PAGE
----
By OnMilwaukee Staff Writers   Published Mar 11, 2007 at 5:29 AM

While Marquette and Wisconsin are assured berths when the NCAA Tournament pairings are announced today, there are a lot of angry fans at a pair of Wisconsin universities wondering why they aren't dancing.

Nobody in their right mind is going to argue for Milwaukee and UW-Green Bay to be invited into the field of 65 tonight. But, if you're a fan of Division III basketball, being incensed these days is more than acceptable.

The Wisconsin Intercollegiate Athletic Conference is made up of nine state universities which compete at the NCAA Division III level. There are no scholarships, but there is some pretty good basketball.

It's considered by many to be one of the most talented, most physical, and most competitive conferences in the nation and yet, it's also one of the most disrespected.

Normally, a team that is ranked ninth in the nation would be a lock for post-season play, but that's not the case for UW-Oshkosh, which finished the season with a 21-6 record. UW-La Crosse, which dropped the WIAC Tournament Championship to UW-Stevens Point, finished the year at 19-8, beat Oshkosh three times and ended up 16th in the final rankings.

Yet, the only WIAC team that got a bid to the NCAA Tournament was No. 25 Stevens Point, which claimed the league's automatic bid.

Still think the Division III tourney is unfair? Read on.

Only 59 teams get bids to the dance; 37 conference champions, four schools from conferences without an automatic qualifier and 18 at-large bids.

Teams in contention for an at-large, or Pool C, berth are judged by their performance within their region. So schools like those in the WIAC are actually penalized by beating up on each other during the regular season because of the NCAA's Quality of Wins Index.

Teams from other regions, which have run up their records playing inferior teams in inferior conferences to the WIAC, get the nod over teams ranked in the top 10 nationally because their leagues don't have similar competitive balance.

The system is incredibly flawed from the top down. Because there is little to no television exposure, properly selecting and seeding the 59 best teams in Division III basketball is nearly impossible. The formulas and rationale used for selection purposes make the BCS look logical.

Stevens Point, which has won two of the last three national championships, was eliminated on Friday night by Washington University, 78-66. The match up was akin to the 2004 NCAA Tournament, when Wisconsin - winner of the Big Ten Conference Tournament - was seeded sixth and had to play No. 2 Pitt in the second round.

Just as the Badgers were sent to Milwaukee for that game, Point was the host this time around but to have No. 1 and No. 8 this early in a tournament is ridiculous, which brings us to another flaw; regions.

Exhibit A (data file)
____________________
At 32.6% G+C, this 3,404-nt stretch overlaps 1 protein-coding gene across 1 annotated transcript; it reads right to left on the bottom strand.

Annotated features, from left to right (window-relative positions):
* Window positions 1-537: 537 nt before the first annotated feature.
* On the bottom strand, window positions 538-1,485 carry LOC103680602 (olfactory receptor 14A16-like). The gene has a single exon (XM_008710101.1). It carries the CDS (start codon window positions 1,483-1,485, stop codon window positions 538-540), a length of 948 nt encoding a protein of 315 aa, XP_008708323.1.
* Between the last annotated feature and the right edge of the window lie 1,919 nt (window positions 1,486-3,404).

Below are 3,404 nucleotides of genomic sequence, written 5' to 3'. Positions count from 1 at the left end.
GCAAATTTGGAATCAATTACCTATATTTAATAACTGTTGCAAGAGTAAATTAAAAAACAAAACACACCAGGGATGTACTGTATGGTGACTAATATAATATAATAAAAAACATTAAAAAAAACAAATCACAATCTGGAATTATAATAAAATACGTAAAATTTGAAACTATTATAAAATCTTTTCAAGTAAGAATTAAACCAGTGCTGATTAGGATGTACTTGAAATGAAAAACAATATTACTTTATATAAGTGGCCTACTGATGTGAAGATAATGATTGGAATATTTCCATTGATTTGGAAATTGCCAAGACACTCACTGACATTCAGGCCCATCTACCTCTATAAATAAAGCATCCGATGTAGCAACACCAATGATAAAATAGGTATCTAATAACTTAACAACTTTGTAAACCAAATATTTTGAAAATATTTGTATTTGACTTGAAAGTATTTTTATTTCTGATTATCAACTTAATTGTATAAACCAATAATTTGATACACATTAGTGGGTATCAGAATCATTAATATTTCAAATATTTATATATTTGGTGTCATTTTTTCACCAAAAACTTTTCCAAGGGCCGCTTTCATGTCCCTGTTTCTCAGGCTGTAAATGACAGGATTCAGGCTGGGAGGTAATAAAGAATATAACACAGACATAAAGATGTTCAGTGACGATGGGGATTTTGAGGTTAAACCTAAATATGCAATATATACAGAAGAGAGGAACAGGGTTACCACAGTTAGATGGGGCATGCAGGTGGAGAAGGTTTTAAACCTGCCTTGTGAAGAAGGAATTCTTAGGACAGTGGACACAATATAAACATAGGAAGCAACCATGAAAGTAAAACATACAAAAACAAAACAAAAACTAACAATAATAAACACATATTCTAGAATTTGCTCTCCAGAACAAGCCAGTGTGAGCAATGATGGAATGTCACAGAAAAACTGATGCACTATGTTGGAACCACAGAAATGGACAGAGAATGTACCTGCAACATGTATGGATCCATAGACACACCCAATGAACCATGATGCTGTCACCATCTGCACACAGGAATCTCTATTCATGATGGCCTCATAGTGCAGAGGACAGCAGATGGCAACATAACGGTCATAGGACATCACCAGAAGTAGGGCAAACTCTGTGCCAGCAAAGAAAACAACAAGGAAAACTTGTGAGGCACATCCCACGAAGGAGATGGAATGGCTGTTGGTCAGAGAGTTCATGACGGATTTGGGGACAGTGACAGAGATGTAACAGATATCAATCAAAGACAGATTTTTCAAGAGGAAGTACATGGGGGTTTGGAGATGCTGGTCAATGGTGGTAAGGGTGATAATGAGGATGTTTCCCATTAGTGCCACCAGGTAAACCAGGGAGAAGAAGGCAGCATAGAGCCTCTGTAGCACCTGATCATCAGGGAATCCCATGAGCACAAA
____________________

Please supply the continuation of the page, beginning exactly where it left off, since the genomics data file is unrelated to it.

The entire premise of setting up the brackets regionally is an insult to competitiveness. Many of the best teams in the county are forced to duke it out with each other in the early rounds, meaning the four best teams in the country may not make it to the Final Four. That probably can be forgiven, since the best teams in the nation don't even get invited to the post-season, anyway.

Whitworth head coach Jim Hayford echoed those sentiments in the Washington University student newspaper after his 11th-ranked Pirates dropped a second-round game to the Bears last week.

"The committee has to do what the rules tell them to do, so I don't fault the committee. But I do think that the way the NCAA picks their teams is a broken system and it needs to be addressed," Hayworth said. "The best teams across the country weren't playing basketball this week and they need to look at that."

Some coaches and fans have suggested a bias against Wisconsin schools, which are a unique lot within the Division III ranks. They are all public universities and several have enrollments of nearly 10,000 or more.

Legislation passed a few years ago put an end to redshirting (sitting out a year while maintaining eligibility) at the Division III level; a move made specifically with the WIAC in mind.

Many people think that the Wisconsin league should move it's teams up to the Division II level (where many teams could no doubt compete), but that would require serious budget concerns due to the necessity of scholarships.

One of those is Whitworth, who didn't hold back when he said in the same story that it's time for the WIAC to reevaluate itself.

"Someone needs to tell the Wisconsin schools ‘Look around the rest of Division III. Do you see anyone else like you?'" Hayford said. "You probably ought to go in the division that you should be in," said the sixth-year head coach. "The Wisconsin league looks a lot like the rest of the Division II looks like."

The NCAA as a whole has shown all the effectiveness of a government bureaucracy in the past, and Division III athletics get nowhere near the attention to detail the big boys get.

That's a shame, because here in Wisconsin, a lot of talented basketball players are stuck filling out their brackets this weekend when they should still be playing games.